Sansukh Re-read Ch.1
Okay, first, FlukeofFate and a-sirens-lullaby did amazing art for this and it always reminds me of the cover art on certain books, fancy and giving you hints of what the book’s about but not spoiling anything. That really doesn’t have anything to do with the writing, but it’s amazing! Also, all of the art people have done for this? Amazing!
This is also probably a good time to admit that I read this before I had finished reading The Hobbit and Lord of the Rings books and before I’d watched all the movies. I knew that Thorin, Fili, and Kili died, it was impossible to avoid those spoilers on tumblr, but I’d put off starting this (despite how cool it sounded) because of that. I caved, however, and thus there were a few things that I read here before I was able to read them in the books (I think there were fifteen or twenty chapters of Sansukh by the time I finished reading both books).
Where was the Hobbit? Where was the frozen lake? Last he recalled, he had been bleeding to death at the edges of the silent battlefield. His madness had passed, but it had exacted too high a price. His family was spent and gone, his nephews cold and stiffened in death and rent with many wounds. Their soft-handed and great-hearted Burglar had forgiven him, even as he wept over Thorin’s broken body.
He did not deserve such forgiveness.
Poor Thorin, he’s got so much guilt and it takes him so long to work through it :’( I really just want to wrap him up in a soft blanket and tell him that he’ll be okay.
Thorin opened his new, useless eyes and glared into the darkness. “Then why, may I ask, did you make me so flawed?”
Thorin yelling at his Maker is both heartbreaking and a bit funny. Heartbreaking, because everything that he says, he believes. He really thinks that Mahal made a mistake, that he was flawed, that he was the reason things had gone wrong and that nothing else contributed it. A bit funny, though, because Thorin is literally yelling at a supremely powerful being who can’t even touch Thorin without him feeling the amount of power Mahal holds. And Thorin literally doesn’t care, he’s speaking his mind and Mahal just lets him vent.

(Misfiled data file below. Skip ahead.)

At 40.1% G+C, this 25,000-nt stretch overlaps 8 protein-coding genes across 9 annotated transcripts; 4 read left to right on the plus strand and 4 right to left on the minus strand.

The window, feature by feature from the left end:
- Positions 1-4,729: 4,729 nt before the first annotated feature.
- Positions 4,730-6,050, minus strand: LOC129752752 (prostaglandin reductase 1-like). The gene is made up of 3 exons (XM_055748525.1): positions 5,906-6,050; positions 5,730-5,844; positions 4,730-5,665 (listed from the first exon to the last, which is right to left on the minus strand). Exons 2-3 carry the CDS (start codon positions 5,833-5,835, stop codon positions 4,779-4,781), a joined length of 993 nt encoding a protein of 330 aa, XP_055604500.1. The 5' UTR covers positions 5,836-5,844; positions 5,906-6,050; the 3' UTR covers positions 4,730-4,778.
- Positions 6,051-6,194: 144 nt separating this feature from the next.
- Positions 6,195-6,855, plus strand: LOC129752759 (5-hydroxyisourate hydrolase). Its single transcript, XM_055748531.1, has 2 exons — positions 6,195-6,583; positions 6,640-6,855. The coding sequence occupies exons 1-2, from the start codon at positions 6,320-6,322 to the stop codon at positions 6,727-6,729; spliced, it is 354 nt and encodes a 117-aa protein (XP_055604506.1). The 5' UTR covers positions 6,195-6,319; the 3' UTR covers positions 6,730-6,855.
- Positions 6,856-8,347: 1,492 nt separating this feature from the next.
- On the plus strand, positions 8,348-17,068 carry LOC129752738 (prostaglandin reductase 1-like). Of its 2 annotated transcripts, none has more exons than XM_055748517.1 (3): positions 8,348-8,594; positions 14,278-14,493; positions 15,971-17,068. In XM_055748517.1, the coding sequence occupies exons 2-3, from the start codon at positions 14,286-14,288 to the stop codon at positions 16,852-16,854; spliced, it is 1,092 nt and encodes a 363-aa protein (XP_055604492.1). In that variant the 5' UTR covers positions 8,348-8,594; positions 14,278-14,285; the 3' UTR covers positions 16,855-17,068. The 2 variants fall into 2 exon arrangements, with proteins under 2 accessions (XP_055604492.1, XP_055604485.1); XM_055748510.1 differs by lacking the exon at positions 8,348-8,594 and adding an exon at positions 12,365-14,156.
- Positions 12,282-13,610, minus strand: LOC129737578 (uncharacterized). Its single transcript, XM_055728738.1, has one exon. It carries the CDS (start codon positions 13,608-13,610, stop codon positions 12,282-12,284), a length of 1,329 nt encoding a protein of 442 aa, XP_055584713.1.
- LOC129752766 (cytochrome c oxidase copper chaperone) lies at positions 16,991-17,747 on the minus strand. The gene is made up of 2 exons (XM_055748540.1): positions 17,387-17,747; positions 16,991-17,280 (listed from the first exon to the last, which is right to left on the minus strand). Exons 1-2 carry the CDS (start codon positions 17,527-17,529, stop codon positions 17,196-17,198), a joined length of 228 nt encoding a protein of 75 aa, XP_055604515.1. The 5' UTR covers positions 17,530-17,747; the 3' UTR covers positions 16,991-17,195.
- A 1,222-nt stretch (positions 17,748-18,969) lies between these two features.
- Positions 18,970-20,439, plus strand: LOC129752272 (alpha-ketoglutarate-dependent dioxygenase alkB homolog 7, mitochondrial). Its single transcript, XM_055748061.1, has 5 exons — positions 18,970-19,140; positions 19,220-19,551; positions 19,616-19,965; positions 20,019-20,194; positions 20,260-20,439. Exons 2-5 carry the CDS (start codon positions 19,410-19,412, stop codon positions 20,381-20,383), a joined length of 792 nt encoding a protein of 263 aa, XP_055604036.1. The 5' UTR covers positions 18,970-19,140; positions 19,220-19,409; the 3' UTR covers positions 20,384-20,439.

“I lived less well. And amends are not of use,” Thorin spat. “That is not the point of them!”
Thorin understands this better than 90% of people I interact with on a daily basis.
“Everyone, this way! Found him, finally, how many sepulchres are there in this place?”
“Mahal only knows. Actually, he probably does. We should ask.”
As soon as I read the summary for this story, I was honestly hoping that someone would make a ‘Mahal only knows’ 'Well, then why don’t you ask him’ joke, and it happened in the first chapter!
“Best move out of the way,” Thrór muttered, and Thráin chuckled again.
“Aye, she won’t be patient much longer.”
“You mean she can be patient?”
“Don’t insult my wife, you old coot.”
There’s a lot of feels in this chapter, but it’s the funny bits like this that help me keep from breaking into tears so soon. I need to pace myself, after all, or there’ll be none left by the time I get to Dís and Dísith.
“By the way, Grandma is kind of terrifying,” Kíli said, and then he yelped as the lady Frís, daughter of Aís, Princess Under the Mountain and wife of Thráin, presumably pinched him.
“Behave, young one,” she said sternly, pulling back to stroke Thorin’s face again and thread her fingers through his close-cropped beard. “I’ll get to you two in a moment.”